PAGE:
Period Products Are Insanely Expensive, Here's Why Canadians Want It To Be Free
It should be that simple. Period.
For as long as we can remember, women's menstrual products have been very costly in Canada. If you're a woman living in North America, you'll likely have to pay an absurd price to deal with that time of the month. While this hasn't been at the forefront of most political conversations, this year things have started to change. Canadians are arguing that menstrual products for the following reasons.
It was just announced on Saturday, May 4 that the Government of Canada wouldSince then, many Canadians have expressed their joy online and confirmed why they believe period products should be free.
To start, menstrual products are very expensive. The average period lasts anywhere from four to eight days every month. According to Health Line, at the age of 11, a woman can expect to have her first period. Periods will then last until the average age of 51. That’s over 480 periods. On average, a large box of tampons in Canada costs $12 at Walmart.
This is how much the average person can expect to pay in a lifetime for period products:
1 tampon every 6 hours = 4 tampons per day x 5 days of a period= 20 tampons per cycle x 480 periods = 9,600 tampons. At 36 tampons per box, that's 266.66 boxes x $12 = $3,200
This is how much the average person can expect to pay in a year for period products:
1 tampon every 6 hours = 4 tampons per day x 5 days of a period= 20 tampons per cycle x 12 periods a year = 240 tampons. At 36 per box, that's 6.66 boxes x $12 = $80
Don't forget that not all Canadians are comfortable risking the development of Toxic Shock Syndrome caused by using tampons, so many opt for pads, DIVA cups or other forms of menstrual products. All of these products come at different cost Some women even opt for multiple menstrual products during one cycle just to prevent any accidents from occurring.
Did you know that one-third of young Canadian women can’t afford menstrual products? Some even have to choose between eating and protecting themselves from their own period.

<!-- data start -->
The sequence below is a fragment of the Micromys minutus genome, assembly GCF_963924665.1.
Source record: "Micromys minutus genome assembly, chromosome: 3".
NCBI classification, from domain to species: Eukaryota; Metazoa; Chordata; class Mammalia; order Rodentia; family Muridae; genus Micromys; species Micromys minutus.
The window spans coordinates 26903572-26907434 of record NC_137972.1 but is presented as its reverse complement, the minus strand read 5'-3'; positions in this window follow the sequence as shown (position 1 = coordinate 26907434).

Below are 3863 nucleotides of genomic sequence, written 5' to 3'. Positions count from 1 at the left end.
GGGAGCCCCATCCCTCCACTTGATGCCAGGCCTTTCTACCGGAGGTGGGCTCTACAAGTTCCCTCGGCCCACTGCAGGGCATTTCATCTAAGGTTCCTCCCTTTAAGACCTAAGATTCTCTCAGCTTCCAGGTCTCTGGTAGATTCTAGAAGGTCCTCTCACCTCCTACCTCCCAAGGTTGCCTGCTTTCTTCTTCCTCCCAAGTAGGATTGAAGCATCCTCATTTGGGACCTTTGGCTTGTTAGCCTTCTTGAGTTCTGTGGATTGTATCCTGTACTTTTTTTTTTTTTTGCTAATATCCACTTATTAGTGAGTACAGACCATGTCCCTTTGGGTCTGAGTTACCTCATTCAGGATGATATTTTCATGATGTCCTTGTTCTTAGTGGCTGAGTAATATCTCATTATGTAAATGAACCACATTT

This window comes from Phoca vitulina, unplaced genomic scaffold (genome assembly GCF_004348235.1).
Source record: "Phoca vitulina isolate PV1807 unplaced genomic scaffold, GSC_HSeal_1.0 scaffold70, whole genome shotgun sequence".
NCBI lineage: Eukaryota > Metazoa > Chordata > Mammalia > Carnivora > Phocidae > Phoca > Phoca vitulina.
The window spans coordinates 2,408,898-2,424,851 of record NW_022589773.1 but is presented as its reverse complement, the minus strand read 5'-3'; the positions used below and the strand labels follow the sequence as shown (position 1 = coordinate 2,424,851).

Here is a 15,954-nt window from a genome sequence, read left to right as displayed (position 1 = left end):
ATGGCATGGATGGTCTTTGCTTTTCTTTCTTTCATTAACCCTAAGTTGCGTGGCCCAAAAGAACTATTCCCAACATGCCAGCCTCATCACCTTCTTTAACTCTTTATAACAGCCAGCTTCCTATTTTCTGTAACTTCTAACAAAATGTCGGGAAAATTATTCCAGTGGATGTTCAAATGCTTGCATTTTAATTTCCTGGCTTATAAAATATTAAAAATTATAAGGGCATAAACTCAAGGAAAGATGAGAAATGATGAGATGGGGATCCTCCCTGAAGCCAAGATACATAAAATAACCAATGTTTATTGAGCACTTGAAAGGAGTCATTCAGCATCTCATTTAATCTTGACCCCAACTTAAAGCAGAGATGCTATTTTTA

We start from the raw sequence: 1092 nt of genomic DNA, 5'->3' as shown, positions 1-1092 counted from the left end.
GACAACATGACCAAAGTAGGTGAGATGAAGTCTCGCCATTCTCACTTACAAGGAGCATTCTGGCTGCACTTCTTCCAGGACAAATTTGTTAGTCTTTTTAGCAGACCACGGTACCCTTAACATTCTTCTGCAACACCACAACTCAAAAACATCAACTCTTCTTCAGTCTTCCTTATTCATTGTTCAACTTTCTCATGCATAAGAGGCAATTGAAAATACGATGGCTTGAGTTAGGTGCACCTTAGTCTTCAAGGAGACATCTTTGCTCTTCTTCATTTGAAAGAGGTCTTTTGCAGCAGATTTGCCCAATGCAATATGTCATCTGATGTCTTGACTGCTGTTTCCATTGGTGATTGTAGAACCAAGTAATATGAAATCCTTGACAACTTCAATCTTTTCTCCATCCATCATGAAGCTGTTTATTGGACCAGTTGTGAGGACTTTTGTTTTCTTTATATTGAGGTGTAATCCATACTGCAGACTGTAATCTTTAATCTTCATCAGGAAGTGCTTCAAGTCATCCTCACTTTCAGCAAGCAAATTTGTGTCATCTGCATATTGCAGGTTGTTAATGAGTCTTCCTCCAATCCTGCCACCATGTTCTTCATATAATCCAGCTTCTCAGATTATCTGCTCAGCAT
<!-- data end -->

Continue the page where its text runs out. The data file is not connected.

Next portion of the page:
According to Plan International Canada, period poverty is very much alive and real. According to the survey, feminine hygiene products were among the top three material costs of being a woman across all age groups. Out of the 2,000 women surveyed, one third had troubles paying for the appropriate period care. So yeah, they should be free.
Period products were also previously taxed as a luxury up until very recently. Shocking, I know. I can’t speak for all, but I can confidently say for myself that nothing about having a period luxurious. According to Canadian Menstruators, from 1991 to 2015, the Canadian government considered all menstrual hygiene products a “non-essential item” or luxury- making it subject to GST.
While a unanimous motion was passed on May 11, 2015, voting in favour of eliminating GST from menstrual products in Canada, it is estimated that in 2014 alone, Canadian woman between the ages of 12 and 49 spent a whopping $519,976,963 on menstrual hygiene products. That means, the government collected around $36,398,387 in government sales taxes from tampons and pads. Now, Canadians are thinking it's time for the government to use some of that money to pay for everyone’s menstrual needs.
Set aside how expensive products are, having your period is just the worst. The cramps, weird cravings, weight gain, uncomfortable feeling, and mood swings are enough. The last thing we want to do is pay for it.
A lot of Canadians also believe the government should pay for hygiene products because it has the power to end the stigma associated with periods. Menstruation is a fact of life. A messy and uncomfortable fact, but that doesn’t mean we need to shun it away. Access to pads and tampons can be challenging enough given the financial strain. The last thing many of us want to do is explain to someone why we need a tampon or need to run home to change our clothes.
Making products free, available, and in public washrooms has the potential to eliminate the stigma. Period Promise, a BC-based campaign aimed at making period products accessible to all, is already taking strides forward to normalize periods.
This year, our nation has made some sizeable leaps forward in offering free menstrual products in Canada.
A couple of months ago,became the first in Canada to offer free pads and tampons to their students. Shortly after, the government decided that all offered in every public bathroom.
While the Canadian Government is only considering making tampons and pads free for their employees, it is a step forward. This wouldn’t mean the everyone who needs products would have access to them- but that’s where the Period Promise comes in. This campaign aims to provide pads and tampons to those in need.
“Having your period is a part of life, and easy and affordable access to menstrual products should be simple,” said Mitzi Dean, Parliamentary Secretary for Gender Equity.